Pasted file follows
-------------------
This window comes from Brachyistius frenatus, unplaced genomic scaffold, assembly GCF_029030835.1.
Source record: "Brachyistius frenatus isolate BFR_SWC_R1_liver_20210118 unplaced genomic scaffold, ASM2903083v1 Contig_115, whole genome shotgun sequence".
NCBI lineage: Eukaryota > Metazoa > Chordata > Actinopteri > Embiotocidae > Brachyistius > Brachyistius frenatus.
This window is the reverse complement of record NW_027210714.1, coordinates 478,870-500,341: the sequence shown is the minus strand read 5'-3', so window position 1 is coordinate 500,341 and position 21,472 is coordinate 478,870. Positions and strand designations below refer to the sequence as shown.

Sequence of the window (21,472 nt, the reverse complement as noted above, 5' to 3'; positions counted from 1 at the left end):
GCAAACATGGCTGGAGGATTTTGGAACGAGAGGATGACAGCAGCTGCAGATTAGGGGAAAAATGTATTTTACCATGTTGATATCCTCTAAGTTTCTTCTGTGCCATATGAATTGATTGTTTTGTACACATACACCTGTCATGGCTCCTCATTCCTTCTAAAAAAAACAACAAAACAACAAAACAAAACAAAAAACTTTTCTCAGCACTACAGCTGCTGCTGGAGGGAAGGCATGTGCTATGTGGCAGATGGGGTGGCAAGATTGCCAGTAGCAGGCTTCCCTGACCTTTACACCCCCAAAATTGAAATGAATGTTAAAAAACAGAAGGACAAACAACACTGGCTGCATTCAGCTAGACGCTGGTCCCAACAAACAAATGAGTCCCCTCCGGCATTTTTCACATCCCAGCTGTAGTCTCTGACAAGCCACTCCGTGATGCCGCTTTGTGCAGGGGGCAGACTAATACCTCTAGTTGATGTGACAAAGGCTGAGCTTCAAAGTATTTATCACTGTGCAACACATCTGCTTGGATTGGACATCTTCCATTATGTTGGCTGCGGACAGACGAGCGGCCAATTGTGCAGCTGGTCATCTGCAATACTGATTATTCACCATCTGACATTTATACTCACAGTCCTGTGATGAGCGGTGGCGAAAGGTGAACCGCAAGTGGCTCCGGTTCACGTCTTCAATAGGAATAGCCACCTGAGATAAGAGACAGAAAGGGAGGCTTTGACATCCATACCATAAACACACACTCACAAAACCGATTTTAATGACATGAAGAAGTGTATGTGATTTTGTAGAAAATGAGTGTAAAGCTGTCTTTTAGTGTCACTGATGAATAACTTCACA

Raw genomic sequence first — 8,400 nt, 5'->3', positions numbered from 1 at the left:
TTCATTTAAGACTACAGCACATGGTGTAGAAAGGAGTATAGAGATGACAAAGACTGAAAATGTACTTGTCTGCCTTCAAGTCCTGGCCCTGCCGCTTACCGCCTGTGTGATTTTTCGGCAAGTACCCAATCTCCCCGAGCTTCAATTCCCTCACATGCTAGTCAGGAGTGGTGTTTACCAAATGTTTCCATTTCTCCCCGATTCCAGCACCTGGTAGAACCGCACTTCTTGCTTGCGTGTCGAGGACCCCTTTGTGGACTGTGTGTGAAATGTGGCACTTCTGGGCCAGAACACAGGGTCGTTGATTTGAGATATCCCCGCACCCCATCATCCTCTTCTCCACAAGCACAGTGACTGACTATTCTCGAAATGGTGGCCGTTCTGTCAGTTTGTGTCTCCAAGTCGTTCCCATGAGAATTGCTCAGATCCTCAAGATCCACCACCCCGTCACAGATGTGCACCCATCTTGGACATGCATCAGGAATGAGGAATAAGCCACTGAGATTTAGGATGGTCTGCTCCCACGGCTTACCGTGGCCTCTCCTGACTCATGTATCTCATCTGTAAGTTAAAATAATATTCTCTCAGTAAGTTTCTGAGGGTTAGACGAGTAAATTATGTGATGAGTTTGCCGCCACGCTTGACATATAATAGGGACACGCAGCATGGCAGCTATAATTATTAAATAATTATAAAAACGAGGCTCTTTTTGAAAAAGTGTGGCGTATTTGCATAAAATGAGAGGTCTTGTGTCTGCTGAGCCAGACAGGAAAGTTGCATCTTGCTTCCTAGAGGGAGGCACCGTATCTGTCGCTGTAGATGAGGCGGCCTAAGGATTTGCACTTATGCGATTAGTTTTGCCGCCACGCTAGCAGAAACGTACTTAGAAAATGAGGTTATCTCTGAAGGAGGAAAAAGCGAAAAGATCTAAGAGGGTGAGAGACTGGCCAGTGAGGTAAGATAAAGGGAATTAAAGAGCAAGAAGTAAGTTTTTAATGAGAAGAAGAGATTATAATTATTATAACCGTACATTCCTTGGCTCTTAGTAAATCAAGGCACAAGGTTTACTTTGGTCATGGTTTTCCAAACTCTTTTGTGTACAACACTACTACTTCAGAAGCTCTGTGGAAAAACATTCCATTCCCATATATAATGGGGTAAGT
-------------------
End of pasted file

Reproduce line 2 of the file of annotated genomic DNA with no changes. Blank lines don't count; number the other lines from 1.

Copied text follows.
Source record: "Brachyistius frenatus isolate BFR_SWC_R1_liver_20210118 unplaced genomic scaffold, ASM2903083v1 Contig_115, whole genome shotgun sequence".